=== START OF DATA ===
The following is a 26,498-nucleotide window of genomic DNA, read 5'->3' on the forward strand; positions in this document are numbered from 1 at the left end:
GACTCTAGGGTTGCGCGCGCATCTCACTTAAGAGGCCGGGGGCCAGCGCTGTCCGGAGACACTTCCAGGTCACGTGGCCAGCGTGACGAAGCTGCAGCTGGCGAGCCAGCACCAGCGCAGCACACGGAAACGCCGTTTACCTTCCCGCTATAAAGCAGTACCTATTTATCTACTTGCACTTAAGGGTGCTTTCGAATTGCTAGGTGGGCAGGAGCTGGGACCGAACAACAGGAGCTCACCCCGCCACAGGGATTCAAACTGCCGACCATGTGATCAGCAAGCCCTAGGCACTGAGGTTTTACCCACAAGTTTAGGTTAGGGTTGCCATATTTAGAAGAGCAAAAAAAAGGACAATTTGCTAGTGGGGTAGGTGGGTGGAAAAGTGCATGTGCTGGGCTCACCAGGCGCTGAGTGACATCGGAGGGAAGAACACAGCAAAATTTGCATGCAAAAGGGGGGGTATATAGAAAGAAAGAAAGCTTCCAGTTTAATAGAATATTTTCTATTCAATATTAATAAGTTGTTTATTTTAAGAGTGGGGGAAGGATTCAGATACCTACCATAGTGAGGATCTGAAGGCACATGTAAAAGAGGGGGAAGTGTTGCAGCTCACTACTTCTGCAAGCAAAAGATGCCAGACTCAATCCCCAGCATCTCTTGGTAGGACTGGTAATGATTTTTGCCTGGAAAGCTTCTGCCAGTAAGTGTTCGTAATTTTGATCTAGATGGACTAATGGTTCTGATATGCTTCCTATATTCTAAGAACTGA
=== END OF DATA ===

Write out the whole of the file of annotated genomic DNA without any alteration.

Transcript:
The following is a 26,498-nucleotide window of genomic DNA, read 5'->3' on the forward strand; positions in this document are numbered from 1 at the left end:
GACTCTAGGGTTGCGCGCGCATCTCACTTAAGAGGCCGGGGGCCAGCGCTGTCCGGAGACACTTCCAGGTCACGTGGCCAGCGTGACGAAGCTGCAGCTGGCGAGCCAGCACCAGCGCAGCACACGGAAACGCCGTTTACCTTCCCGCTATAAAGCAGTACCTATTTATCTACTTGCACTTAAGGGTGCTTTCGAATTGCTAGGTGGGCAGGAGCTGGGACCGAACAACAGGAGCTCACCCCGCCACAGGGATTCAAACTGCCGACCATGTGATCAGCAAGCCCTAGGCACTGAGGTTTTACCCACAAGTTTAGGTTAGGGTTGCCATATTTAGAAGAGCAAAAAAAAGGACAATTTGCTAGTGGGGTAGGTGGGTGGAAAAGTGCATGTGCTGGGCTCACCAGGCGCTGAGTGACATCGGAGGGAAGAACACAGCAAAATTTGCATGCAAAAGGGGGGGTATATAGAAAGAAAGAAAGCTTCCAGTTTAATAGAATATTTTCTATTCAATATTAATAAGTTGTTTATTTTAAGAGTGGGGGAAGGATTCAGATACCTACCATAGTGAGGATCTGAAGGCACATGTAAAAGAGGGGGAAGTGTTGCAGCTCACTACTTCTGCAAGCAAAAGATGCCAGACTCAATCCCCAGCATCTCTTGGTAGGACTGGTAATGATTTTTGCCTGGAAAGCTTCTGCCAGTAAGTGTTCGTAATTTTGATCTAGATGGACTAATGGTTCTGATATGCTTCCTATATTCTAAGAACTGA